Motivation is literally the desire to do things. It's the difference between waking up before dawn to pound the pavement and lazing around the house all day. - Psychology Today
Lately I've been struggling with motivation in most aspects of my life - work, health and play. I'd like to say there's a reason behind this, like the blues, exhaustion or a bad experience, but there isn't and blaming something isn't going to get me out of the rut.
Here in the Southern hemisphere, Spring has now sprung (though you wouldn't know it in the land of perpetual sunshine that is Indonesia) and my Facebook news feed has been filled with motivational quotes directing me to dust off the winter cobwebs (Winter? What winter?!) and get excited about life. And you know what? I'm just not feeling it.
Find out what I'm doing to tackle this...
I've just passed my 1 year anniversary of living in Bali, a beautiful place that seems to inspire so many people to reach for their dreams but is beginning to leave me feeling sleepy and not really all that bothered. Bali is an expat's dream with ready access to Western comforts at cheap prices. I have absolutely loved my time here and wouldn't trade it for anything, but it is not without its frustrations.
The Balinese are known for living in the here and now. There is little consideration of the past and even less thought to the future. A great way to live and look at the world, but when you're trying to get things done, it can make for a very slow-moving train. Working here, don't expect to be told you're going away with the team for 3 days until the night before, throw out any notion you had about preparation for meetings (these will be sprung on you after they've started) and you will be sorely disappointed if you try to garner enthusiasm for a project that won't start for a month or two.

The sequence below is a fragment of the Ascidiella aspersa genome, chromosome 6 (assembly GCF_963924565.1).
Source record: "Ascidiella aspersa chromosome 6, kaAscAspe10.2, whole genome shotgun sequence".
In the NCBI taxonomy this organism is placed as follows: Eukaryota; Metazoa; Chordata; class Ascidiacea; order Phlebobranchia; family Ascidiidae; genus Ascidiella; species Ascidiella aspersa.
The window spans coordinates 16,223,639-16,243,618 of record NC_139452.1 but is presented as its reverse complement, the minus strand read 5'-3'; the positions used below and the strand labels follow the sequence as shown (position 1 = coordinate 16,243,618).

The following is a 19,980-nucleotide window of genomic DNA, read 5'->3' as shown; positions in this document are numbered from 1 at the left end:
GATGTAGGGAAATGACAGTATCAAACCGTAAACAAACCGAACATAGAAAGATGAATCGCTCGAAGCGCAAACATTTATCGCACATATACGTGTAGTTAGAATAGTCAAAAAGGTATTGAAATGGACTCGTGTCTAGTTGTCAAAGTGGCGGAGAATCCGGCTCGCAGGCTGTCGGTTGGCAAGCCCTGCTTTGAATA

Time moves at a very different pace here and when you've come from the high-tech bullet train to a meandering locomotive, making the leap from one to the other can be very difficult.
I wanted to examine where I was tripping up the most in each aspect of my life and come up with a solution.
WORK: I work for a non-profit organisation in a volunteer capacity (kind of like the Peace Corps, but . I spend 9am-5pm, Monday to Friday in an office, sitting under a noisy air-conditioner and next to a toilet with a serious drainage problem. Some days the office is full of meetings and chatter in Bahasa Indonesia that I can only vaguely understand. More frequently, my colleagues don't come in at all.
The motivation that arrived with me in suitcase-loads now comes in short bursts and is often squashed by lack of enthusiasm from colleagues who are busy working in the field and are unable to provide support for marketing or fundraising initiatives. For the first time since I was made redundant 18 months ago, I miss working in a team, in a busy office with rules and deadlines and expectations. But the grass is always greener, right?
My solution: Honestly? I'm still working on it. I have a huge wishlist of things I'd love for my organisation to start doing, but with the resignation of my counterpart a couple of months back, this fell into the cracks and has never really been resurrected. I'm trying to open my eyes more and grab opportunities where I can. This volunteering for international development gig is tricky - we're meant to be building capacity of local staff members. If all I'm doing is designing the documents and running their social media for them, what good am I really doing? But if I don't do it, no one else will.
So I've given myself a short, achievable list and if all that I do is leave behind some easy-to-edit templates, social media tips and a revamped website, then that's pretty good. I've got 12 weeks left to do what I can to leave feeling like I've achieved something, whether I have buy-in and support from my colleagues or not.